U.S. Sen. Mary Landrieu is courting young voters in several appearances across Louisiana this week, talking about her support for legislation that could lower students' college costs.
Stage 4 vet takes on cancer and reminds us all what it really means to get involved.
Is Mary fading as Vitter solidifies his lock on the fourth floor?
Gov. Bobby Jindal's administration has renegotiated contracts for six LSU hospital privatization deals, hoping to reach a compromise with federal health officials that will keep Medicaid dollars flowing to the privatized patient services.
Democratic Sen. Mary Landrieu is defending her record on gun rights, seeking to rebut sharp criticism from the NRA in a state where the right to bear arms is given special constitutional protection.
Citizens, you have less than a week to register to vote in the Nov. 4 election. Remember, if you don’t vote you can’t complain about the outcome. Well, you can but it’s kind of hypocritical.
After being forced out by its former landlords last year, the community garden has a new location and a 10-year lease.
The party says it has hit a milestone, reaching 10,000 registered voters in the state.
Defensive captain Junior Galette is disgusted by the Saints' sluggish start.
The use of $60 million in Louisiana's public school financing formula to pay for nearly three dozen charter schools violates the state constitution, a statewide teachers' union claimed Monday in a lawsuit.
February trial date indicates parties were unable to negotiate a settlement.
There was a time when United Ballot had a political stranglehold so tight on Lafayette’s black community it was nearly unbreakable, but that grip might be loosening.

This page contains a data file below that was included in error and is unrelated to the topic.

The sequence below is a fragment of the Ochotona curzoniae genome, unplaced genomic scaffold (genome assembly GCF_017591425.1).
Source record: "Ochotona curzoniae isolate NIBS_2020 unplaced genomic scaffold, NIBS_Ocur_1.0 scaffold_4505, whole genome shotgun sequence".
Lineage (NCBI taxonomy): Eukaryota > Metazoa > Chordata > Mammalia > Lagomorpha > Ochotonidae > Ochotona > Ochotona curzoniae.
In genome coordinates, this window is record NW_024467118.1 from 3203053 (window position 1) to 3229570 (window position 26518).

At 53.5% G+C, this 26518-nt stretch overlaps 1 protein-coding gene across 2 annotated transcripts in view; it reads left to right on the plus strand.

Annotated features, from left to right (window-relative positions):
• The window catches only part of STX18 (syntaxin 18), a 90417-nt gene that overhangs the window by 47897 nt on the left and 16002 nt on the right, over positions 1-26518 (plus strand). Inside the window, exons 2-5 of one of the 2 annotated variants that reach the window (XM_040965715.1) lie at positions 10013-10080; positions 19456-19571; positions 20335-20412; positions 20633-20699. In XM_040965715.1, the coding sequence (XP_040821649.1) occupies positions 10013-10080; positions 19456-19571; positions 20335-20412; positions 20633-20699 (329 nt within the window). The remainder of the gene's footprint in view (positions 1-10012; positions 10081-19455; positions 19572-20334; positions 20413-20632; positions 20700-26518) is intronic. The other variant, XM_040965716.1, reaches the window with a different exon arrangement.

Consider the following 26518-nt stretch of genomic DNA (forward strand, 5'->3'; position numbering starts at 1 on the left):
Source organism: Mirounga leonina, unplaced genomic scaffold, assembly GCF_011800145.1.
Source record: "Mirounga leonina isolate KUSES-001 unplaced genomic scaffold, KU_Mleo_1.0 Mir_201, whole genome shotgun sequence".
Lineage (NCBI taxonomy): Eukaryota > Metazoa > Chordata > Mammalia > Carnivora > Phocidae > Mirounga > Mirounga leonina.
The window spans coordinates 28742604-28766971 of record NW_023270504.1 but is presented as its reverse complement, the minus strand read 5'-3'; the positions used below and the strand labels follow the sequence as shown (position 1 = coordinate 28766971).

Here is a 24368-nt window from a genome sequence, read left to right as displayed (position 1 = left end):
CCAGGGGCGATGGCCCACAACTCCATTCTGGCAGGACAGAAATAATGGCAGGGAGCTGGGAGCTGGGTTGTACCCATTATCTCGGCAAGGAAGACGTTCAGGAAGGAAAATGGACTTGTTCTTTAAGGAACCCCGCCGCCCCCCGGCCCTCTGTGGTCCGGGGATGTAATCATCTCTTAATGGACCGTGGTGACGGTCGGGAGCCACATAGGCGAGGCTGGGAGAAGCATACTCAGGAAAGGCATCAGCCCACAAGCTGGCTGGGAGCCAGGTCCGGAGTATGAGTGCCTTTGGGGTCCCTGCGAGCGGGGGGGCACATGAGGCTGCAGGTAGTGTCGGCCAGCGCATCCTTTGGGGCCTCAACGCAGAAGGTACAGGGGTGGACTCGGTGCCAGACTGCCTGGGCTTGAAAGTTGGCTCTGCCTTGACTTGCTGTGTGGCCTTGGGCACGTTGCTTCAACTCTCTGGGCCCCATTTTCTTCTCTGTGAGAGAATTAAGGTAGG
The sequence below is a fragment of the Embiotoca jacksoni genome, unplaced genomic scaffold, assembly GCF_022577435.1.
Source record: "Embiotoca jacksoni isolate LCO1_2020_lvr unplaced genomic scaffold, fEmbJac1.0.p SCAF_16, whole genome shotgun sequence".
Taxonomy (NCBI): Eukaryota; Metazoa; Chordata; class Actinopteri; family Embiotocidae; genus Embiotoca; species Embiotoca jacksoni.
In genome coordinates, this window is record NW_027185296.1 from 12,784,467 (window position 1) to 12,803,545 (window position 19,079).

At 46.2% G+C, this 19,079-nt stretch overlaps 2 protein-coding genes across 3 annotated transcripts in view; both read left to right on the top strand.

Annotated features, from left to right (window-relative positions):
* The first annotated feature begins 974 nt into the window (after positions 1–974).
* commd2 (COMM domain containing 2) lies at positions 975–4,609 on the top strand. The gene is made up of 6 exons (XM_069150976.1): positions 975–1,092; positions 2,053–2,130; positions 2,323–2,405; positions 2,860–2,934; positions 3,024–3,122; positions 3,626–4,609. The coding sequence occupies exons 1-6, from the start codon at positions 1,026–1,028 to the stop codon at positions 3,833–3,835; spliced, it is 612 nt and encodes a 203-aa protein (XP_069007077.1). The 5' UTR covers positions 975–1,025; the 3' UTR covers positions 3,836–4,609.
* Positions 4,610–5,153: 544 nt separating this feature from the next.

The race for Lafayette city marshal may not be the most exciting of this year’s local political contests, but it could prove the most historic.
With the DA’s race too close to call and negative media coverage of Mike Harson on the ebb, will challenger Keith Stutes take the gloves off?
Gov. Bobby Jindal has been viewed as a health care policy wonk, and he's tried to build on that image ahead of a likely 2016 presidential campaign, positioning himself as the candidate with substantive ideas.
Jerry Jones watched what he called the best effort he's seen in 25 years as owner of the Dallas Cowboys in the first half, and that was before Tony Romo had the longest scramble of his career and DeMarco Murray finished off yet another 100-yard game.
Two of the most recognizable women in Republican politics, Sarah Palin and Mary Matalin, have been heavily involved in Louisiana’s current election cycle.
Even though the Louisiana Democratic Party has thrown its support behind former Gov. Edwin Edwards’ congressional bid, national Democrats are not expected to follow suit.
“[Mike] is no longer the energetic ADA that his recent ad is trying to portray. I just think Mike needs to get the hell out.” — Kermit Harson, DA Mike Harson’s brother
The New Orleans Saints have listed Jonathan Goodwin as questionable for Sunday night's game in Dallas, raising the prospect that second-year pro Tim Lelito will start at center for the first time.